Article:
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About this Piece



Year of the Wood Dragon

In Chinese horoscopes, the new lunar year promises creative innovation. That spirit is quite apparent in Tan Dun’s partly improvised one-movement concerto for six diverse instruments and Bright Sheng’s more traditional piano trio, both of which mix Chinese folkloric impulses with Western instrumental techniques. In a similar vein, violinist Yi-Wen Jiang’s ChinaSongs is a large collection of traditional Chinese music that he arranged for the Shanghai String Quartet. Mendelssohn’s String Quintet No. 2 is dark and haunted in its core, but its framing movements capture much of the optimism and aspiration forecast for the new year. —John Henken


Traditional, arr. by Yi-Wen Jiang (b. 1963)

Violinist Yi-Wen Jiang wrote the following introduction to ChinaSong: An Anthology of Chinese String Quartet Miniatures, containing his arrangements of Chinese folk melodies, published in 2018 by Huacheng Press in Guangzhou, China.

I was filled with mixed emotions when I held a sample copy of this wonderfully printed volume because it is a milestone of my effort in the promotion of both Chinese folk music and Chinese chamber music. I have poured my heart into the creation of these pieces and have spent many sleepless nights on them. It is such a reward to me that these musical gems have earned great acclaim in China and beyond.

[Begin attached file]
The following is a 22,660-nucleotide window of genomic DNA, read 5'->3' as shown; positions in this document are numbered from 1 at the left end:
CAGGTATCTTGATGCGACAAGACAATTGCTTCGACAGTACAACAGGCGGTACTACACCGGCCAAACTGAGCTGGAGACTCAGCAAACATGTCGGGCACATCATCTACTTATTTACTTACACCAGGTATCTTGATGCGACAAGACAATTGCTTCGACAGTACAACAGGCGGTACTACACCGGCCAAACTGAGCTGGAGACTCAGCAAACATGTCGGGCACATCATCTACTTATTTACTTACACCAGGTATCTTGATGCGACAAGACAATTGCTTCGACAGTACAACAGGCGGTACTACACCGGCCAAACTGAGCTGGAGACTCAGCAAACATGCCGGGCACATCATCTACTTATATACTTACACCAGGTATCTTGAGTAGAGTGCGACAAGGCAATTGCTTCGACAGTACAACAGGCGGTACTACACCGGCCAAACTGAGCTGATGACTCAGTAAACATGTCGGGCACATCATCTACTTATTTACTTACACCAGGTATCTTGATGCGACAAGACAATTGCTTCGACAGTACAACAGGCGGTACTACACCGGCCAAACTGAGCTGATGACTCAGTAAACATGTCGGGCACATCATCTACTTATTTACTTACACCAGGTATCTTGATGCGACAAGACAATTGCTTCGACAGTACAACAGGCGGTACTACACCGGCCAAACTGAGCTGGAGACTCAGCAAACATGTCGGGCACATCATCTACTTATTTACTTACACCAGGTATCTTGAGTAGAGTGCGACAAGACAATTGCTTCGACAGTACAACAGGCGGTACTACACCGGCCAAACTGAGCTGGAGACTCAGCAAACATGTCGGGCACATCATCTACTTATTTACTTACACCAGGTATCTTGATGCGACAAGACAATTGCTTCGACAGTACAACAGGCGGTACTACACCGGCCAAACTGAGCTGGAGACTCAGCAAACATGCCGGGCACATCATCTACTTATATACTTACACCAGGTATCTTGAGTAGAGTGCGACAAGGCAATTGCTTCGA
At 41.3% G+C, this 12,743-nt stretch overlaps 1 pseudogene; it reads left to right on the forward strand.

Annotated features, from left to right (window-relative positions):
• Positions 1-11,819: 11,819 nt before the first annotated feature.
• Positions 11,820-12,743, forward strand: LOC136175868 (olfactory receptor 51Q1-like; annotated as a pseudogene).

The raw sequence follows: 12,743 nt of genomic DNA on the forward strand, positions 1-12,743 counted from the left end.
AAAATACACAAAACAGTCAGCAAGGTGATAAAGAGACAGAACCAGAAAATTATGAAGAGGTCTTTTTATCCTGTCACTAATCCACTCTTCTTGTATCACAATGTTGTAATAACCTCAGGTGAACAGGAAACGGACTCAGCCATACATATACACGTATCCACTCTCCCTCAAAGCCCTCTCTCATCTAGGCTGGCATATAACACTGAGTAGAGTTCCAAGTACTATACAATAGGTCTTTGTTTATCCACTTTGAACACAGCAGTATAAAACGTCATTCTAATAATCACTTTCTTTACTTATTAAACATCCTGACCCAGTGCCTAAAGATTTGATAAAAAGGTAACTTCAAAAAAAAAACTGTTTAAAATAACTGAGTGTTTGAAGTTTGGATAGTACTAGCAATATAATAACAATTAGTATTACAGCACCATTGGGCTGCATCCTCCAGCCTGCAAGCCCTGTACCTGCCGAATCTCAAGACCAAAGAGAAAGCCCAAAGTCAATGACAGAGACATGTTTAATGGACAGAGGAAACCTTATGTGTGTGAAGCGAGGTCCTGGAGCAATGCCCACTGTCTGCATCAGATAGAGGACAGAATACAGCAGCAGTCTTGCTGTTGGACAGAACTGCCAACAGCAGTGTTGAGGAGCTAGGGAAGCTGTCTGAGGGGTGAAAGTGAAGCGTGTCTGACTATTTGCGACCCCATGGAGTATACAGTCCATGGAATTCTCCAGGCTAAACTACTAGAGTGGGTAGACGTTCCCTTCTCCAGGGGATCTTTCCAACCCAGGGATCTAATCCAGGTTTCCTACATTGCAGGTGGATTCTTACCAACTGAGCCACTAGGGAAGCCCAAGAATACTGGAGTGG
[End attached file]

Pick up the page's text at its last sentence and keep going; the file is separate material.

After graduating from the Central Conservatory of Music in 1985, I moved to the United States. Since then, I have devoted myself to music performance and music education for more than three decades. To expand the repertoire of the Shanghai Quartet, the idea of arranging Chinese tunes into string quartet pieces was born. The finished works have proven to be showpieces and well-received encores at our concerts. They have spread far and wide and were released on CD 16 years ago by Delos, a leading American record company. The album has added to their popularity across the world.

It has been my passion arranging these Chinese works for chamber ensemble because I deeply love string quartets. Having performed the masterpieces from different eras and in different styles—those by Haydn, Mozart, Beethoven, Brahms, Schubert, Dvořák, Bartók, Shostakovich, and Penderecki—I am fully aware that their recognition as all-time greats owe no small debt to the respective cultural backgrounds from which they came. With this in mind, I am determined to reinterpret the quintessential Chinese spirit with the musical idioms I am familiar with—the structures of voices, arrangement of harmony, counterpoint, and performing techniques—which have introduced innovative elements into my arrangement process.

When I saw the pleasant surprise of audiences when listening to the unconventional renditions of traditional tunes, it encouraged me even more to contribute to the Chinese heritage that I am so proud of. My hard work has translated into resounding success, and my earnest wish has come true: these string quartet pieces have been well received, and my efforts have finally paid off.